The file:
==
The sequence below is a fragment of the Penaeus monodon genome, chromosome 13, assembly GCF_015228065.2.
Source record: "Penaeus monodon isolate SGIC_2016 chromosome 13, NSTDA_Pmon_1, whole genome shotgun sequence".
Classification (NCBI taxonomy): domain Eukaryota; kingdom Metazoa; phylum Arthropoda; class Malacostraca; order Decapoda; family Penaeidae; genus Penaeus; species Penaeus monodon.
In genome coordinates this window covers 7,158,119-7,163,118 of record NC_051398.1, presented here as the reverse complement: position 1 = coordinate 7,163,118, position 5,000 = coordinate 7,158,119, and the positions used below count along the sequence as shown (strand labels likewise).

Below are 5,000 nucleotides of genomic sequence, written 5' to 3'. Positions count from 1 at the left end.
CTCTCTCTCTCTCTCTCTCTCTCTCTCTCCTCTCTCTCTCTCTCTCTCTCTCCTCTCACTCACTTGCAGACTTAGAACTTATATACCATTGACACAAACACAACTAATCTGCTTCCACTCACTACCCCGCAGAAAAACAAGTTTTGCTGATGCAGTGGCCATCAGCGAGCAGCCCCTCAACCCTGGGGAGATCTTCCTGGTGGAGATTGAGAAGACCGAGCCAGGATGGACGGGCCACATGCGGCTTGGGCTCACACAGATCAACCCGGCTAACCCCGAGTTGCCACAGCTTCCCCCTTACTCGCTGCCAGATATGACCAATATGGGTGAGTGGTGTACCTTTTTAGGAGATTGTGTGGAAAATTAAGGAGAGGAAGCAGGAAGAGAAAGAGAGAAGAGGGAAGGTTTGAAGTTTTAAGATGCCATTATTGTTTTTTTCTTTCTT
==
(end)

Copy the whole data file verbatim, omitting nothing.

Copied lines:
The sequence below is a fragment of the Penaeus monodon genome, chromosome 13, assembly GCF_015228065.2.
Source record: "Penaeus monodon isolate SGIC_2016 chromosome 13, NSTDA_Pmon_1, whole genome shotgun sequence".
Classification (NCBI taxonomy): domain Eukaryota; kingdom Metazoa; phylum Arthropoda; class Malacostraca; order Decapoda; family Penaeidae; genus Penaeus; species Penaeus monodon.
In genome coordinates this window covers 7,158,119-7,163,118 of record NC_051398.1, presented here as the reverse complement: position 1 = coordinate 7,163,118, position 5,000 = coordinate 7,158,119, and the positions used below count along the sequence as shown (strand labels likewise).

Below are 5,000 nucleotides of genomic sequence, written 5' to 3'. Positions count from 1 at the left end.
CTCTCTCTCTCTCTCTCTCTCTCTCTCTCCTCTCTCTCTCTCTCTCTCTCTCCTCTCACTCACTTGCAGACTTAGAACTTATATACCATTGACACAAACACAACTAATCTGCTTCCACTCACTACCCCGCAGAAAAACAAGTTTTGCTGATGCAGTGGCCATCAGCGAGCAGCCCCTCAACCCTGGGGAGATCTTCCTGGTGGAGATTGAGAAGACCGAGCCAGGATGGACGGGCCACATGCGGCTTGGGCTCACACAGATCAACCCGGCTAACCCCGAGTTGCCACAGCTTCCCCCTTACTCGCTGCCAGATATGACCAATATGGGTGAGTGGTGTACCTTTTTAGGAGATTGTGTGGAAAATTAAGGAGAGGAAGCAGGAAGAGAAAGAGAGAAGAGGGAAGGTTTGAAGTTTTAAGATGCCATTATTGTTTTTTTCTTTCTT